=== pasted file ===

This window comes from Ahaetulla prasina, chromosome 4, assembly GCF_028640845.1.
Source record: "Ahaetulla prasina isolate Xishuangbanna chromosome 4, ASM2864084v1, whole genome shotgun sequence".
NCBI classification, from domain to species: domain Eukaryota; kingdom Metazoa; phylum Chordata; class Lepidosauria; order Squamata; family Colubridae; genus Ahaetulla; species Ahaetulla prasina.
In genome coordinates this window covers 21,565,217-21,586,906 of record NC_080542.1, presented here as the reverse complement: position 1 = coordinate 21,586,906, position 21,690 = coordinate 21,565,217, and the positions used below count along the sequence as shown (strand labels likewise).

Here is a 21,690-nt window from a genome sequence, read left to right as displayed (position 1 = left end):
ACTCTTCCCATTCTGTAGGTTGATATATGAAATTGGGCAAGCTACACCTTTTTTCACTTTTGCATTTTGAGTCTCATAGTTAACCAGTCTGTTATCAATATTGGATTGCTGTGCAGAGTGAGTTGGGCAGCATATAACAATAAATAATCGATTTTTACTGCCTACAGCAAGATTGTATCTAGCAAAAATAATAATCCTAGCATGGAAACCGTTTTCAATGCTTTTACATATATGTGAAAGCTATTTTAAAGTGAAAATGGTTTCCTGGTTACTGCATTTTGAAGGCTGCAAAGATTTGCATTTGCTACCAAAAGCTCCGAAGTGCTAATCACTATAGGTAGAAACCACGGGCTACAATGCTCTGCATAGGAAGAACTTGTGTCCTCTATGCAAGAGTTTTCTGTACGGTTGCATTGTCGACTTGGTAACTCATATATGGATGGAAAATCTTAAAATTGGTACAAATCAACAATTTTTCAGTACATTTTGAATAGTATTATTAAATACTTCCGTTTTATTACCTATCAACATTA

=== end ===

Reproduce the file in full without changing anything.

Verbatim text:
This window comes from Ahaetulla prasina, chromosome 4, assembly GCF_028640845.1.
Source record: "Ahaetulla prasina isolate Xishuangbanna chromosome 4, ASM2864084v1, whole genome shotgun sequence".
NCBI classification, from domain to species: domain Eukaryota; kingdom Metazoa; phylum Chordata; class Lepidosauria; order Squamata; family Colubridae; genus Ahaetulla; species Ahaetulla prasina.
In genome coordinates this window covers 21,565,217-21,586,906 of record NC_080542.1, presented here as the reverse complement: position 1 = coordinate 21,586,906, position 21,690 = coordinate 21,565,217, and the positions used below count along the sequence as shown (strand labels likewise).

Here is a 21,690-nt window from a genome sequence, read left to right as displayed (position 1 = left end):
ACTCTTCCCATTCTGTAGGTTGATATATGAAATTGGGCAAGCTACACCTTTTTTCACTTTTGCATTTTGAGTCTCATAGTTAACCAGTCTGTTATCAATATTGGATTGCTGTGCAGAGTGAGTTGGGCAGCATATAACAATAAATAATCGATTTTTACTGCCTACAGCAAGATTGTATCTAGCAAAAATAATAATCCTAGCATGGAAACCGTTTTCAATGCTTTTACATATATGTGAAAGCTATTTTAAAGTGAAAATGGTTTCCTGGTTACTGCATTTTGAAGGCTGCAAAGATTTGCATTTGCTACCAAAAGCTCCGAAGTGCTAATCACTATAGGTAGAAACCACGGGCTACAATGCTCTGCATAGGAAGAACTTGTGTCCTCTATGCAAGAGTTTTCTGTACGGTTGCATTGTCGACTTGGTAACTCATATATGGATGGAAAATCTTAAAATTGGTACAAATCAACAATTTTTCAGTACATTTTGAATAGTATTATTAAATACTTCCGTTTTATTACCTATCAACATTA